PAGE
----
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Trainer Accused Of Being Racist For Criticizing Ayam Masak Merah As Unhealthy

Source: Instagram, dinokang

Local trainer and CEO of Life-long Training University, Dino Kang, found himself in the middle of a charged debate when one of his posts about unhealthy yet yummy food went viral on various social media platforms.

Source: Instagram, dinokang

In the post, Dino mentioned that while he enjoys having Nasi Padang, the gravy and dishes that’s served with it are fat and sugar laden.

Source: Instagram, dinokang
Source: Instagram, dinokang

He went on to describe how he would take his ayam masak merah, having the breast piece without the gravy and the skin. 

“Zoom in to take a look at just how much oil & sugar (sticky consistency) went into both frying the chicken & making the gravy. It is a ridiculous amount of oil that is guaranteed to be bad for you. No argument there.”

Netizens were up in arms, calling him out on allegedly racist behaviour for choosing to highlight malay/muslim food as unhealthy.

There are others who called him out for stating the obvious, that dishes like ayam masak merah and rendang are not healthy. People eat it because it’s soul food.

Then there are those who didn’t think that his post was meant to be racist and agreed with him on the calories that’s found in such food.

This would have made a better content as it would fit the narrative of a fitness buff trying to eat healthy when dining out.

There is some truth here.

Dino released a statement on his Instagram, clarifying that his post was not meant to be racist or targeting any particular ethnic group.

Source: Instagram, dinokang

A quick look at Dino’s profile shows that he is a fitness freak who pushes out content related to leading a healthy lifestyle. It is also promotional content for his training institute.

Source: Instagram, dinokang

Bread is bad in his books.

Source: Instagram, dinokang

Even tofu is not safe from his “wrath”.

Source: Instagram, dinokang

Dino critiques various dishes from time to time and while it may come across as condescending, milking the race card here is perhaps a stretch.

Reporter’s Opinions: Traditional Malay food is unhealthy and he is not wrong about that. It is what makes ayam masak merah, rendang and lemak chilli padi taste so good. And traditionally, it was not meant for everyday consumption.

However, in today’s context, such dishes are available all year round and too much of it is detrimental to health. Especially when these dishes are mostly made with ready made pastes that are filled with excess sugar, sodium and other additives.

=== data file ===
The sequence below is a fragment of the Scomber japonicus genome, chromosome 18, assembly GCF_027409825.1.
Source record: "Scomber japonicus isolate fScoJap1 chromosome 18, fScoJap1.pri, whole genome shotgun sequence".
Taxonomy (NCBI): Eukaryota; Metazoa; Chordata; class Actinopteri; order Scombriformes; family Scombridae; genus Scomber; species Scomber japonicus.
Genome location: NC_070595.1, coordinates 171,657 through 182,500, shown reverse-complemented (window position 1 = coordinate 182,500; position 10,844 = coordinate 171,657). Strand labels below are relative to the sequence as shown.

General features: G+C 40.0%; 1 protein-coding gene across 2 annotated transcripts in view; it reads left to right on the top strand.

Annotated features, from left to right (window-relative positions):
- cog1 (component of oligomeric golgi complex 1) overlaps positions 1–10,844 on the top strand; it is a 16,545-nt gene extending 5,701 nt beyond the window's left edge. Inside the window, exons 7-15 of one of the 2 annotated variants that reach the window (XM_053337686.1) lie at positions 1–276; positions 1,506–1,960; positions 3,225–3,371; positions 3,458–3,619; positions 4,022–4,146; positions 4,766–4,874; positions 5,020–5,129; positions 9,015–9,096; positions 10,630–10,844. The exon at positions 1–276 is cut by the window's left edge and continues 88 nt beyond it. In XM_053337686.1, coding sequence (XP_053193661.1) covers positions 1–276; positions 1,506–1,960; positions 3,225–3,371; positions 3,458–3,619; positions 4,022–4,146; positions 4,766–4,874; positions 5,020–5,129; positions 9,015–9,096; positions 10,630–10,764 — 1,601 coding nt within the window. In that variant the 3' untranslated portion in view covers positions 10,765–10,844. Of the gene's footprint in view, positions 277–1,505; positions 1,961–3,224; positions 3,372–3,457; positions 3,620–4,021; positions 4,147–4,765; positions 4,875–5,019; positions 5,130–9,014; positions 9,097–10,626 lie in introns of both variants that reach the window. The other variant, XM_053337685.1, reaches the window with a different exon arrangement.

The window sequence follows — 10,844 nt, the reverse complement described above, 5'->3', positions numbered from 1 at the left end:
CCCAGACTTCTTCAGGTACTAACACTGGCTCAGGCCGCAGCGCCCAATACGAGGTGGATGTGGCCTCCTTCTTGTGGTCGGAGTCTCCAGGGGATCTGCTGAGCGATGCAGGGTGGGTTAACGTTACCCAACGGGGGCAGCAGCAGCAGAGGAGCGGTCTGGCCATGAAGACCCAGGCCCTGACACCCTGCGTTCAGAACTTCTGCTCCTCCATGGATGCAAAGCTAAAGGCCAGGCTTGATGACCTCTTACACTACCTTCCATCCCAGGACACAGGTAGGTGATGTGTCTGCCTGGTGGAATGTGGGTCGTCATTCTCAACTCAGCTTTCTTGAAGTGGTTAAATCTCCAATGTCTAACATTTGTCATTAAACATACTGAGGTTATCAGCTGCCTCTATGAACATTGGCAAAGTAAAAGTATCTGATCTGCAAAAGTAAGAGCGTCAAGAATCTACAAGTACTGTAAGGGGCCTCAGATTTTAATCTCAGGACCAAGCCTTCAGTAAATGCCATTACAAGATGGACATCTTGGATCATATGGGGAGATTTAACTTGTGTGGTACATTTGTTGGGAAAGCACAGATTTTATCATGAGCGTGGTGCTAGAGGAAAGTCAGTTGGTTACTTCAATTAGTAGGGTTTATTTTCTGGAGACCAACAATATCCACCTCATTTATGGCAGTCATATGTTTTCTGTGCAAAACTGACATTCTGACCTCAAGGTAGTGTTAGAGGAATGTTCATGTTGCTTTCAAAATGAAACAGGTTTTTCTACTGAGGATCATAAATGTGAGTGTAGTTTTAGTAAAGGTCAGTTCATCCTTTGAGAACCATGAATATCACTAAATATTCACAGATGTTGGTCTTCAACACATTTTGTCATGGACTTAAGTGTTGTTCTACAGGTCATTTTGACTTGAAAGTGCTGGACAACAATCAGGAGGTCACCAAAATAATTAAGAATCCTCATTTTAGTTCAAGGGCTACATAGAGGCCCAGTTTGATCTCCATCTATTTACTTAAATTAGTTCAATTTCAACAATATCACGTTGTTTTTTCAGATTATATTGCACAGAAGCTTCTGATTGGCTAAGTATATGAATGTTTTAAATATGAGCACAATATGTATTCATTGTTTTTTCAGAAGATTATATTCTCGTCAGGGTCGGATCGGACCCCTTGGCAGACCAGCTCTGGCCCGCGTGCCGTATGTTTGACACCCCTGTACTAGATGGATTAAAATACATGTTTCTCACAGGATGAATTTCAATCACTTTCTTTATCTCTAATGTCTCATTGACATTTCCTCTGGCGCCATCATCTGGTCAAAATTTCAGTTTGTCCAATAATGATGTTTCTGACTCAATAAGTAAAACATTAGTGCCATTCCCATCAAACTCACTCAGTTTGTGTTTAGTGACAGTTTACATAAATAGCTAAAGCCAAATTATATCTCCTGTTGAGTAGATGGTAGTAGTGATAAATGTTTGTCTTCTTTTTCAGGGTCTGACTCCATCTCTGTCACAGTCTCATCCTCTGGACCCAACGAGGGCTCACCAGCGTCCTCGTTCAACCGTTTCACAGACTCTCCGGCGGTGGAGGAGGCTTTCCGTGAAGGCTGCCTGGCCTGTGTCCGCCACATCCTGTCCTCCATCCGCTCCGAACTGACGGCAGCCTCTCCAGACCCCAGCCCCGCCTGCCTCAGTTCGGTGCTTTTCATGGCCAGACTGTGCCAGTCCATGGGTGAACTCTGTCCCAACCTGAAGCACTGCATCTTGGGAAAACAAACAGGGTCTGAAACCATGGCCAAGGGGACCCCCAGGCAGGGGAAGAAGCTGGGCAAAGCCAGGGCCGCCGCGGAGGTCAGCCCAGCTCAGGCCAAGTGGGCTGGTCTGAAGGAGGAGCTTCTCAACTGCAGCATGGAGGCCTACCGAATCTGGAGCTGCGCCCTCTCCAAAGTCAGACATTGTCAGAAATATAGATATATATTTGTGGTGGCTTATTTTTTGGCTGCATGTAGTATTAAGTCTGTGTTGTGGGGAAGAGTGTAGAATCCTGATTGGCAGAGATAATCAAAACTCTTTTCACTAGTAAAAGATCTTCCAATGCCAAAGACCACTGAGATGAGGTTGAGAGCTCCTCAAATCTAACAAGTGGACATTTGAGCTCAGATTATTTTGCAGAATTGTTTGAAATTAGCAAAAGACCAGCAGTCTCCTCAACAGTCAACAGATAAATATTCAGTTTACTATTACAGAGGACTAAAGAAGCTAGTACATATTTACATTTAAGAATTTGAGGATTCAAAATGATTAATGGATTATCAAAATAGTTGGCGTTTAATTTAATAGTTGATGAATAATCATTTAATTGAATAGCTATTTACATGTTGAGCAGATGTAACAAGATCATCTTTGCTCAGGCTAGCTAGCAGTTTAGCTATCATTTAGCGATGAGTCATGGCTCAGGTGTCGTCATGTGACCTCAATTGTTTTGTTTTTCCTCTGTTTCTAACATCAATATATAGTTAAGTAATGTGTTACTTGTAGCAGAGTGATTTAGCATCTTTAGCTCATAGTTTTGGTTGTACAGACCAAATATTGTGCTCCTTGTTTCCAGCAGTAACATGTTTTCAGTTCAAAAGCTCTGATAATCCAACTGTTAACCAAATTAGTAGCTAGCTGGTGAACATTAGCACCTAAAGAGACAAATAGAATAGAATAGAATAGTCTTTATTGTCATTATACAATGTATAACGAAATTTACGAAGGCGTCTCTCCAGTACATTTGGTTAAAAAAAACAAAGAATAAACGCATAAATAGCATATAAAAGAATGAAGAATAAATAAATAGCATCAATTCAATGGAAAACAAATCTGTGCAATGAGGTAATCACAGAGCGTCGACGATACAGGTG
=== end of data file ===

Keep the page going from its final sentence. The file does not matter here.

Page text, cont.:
So again, I do understand where he’s coming from in trying to spread awareness. 

My problem with him is his polarising views on food. Yes, as a fitness enthusiast myself, I understand the food we eat matters especially when we are working out regularly.

He seems to be demonising food for the sake of promoting his classes and things he believes are healthier options. Everyone is entitled to their own opinions when it comes to what they think promotes their own health and wellness but you can’t force the same down other people’s throats.

I am no expert when it comes to caloric deficit and I don’t claim to know better than him. But as someone who has no choice but to live on a caloric deficit if I want to have a good quality of life with my illness, I don’t agree with how he demonises food after enjoying the said cuisines. 

It’s okay to enjoy certain foods that are calorie rich and heavy once in a while. You want to educate others on the nutritional value of the food, maybe do a side by side comparison in a separate post. 

By critiquing the food after enjoying it, it seems like you’re guilty and regretting having the meal even when it’s not probably not your intention as a trainer. That doesn’t help those who may have a bad relationship with food but are trying to lose weight and lead a healthier lifestyle. 

The fitness community on Instagram especially are fond of grouping foods into “good” and “bad” when food isn’t inherently bad. They’re also big fans of guilt tripping others for eating too much or too little. Such notions are detrimental in the long run especially when the majority of people tend to take such bite sized info as gospel without understanding food and nutrition. 

It’s about portion control and moderation. 

Some people have a sustainable weight loss regime with a caloric deficit while some may need tweaking to their diets or even go on a caloric surplus to meet their own fitness needs. 

No one program fits all.

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Chap Chai

Written by Chap Chai

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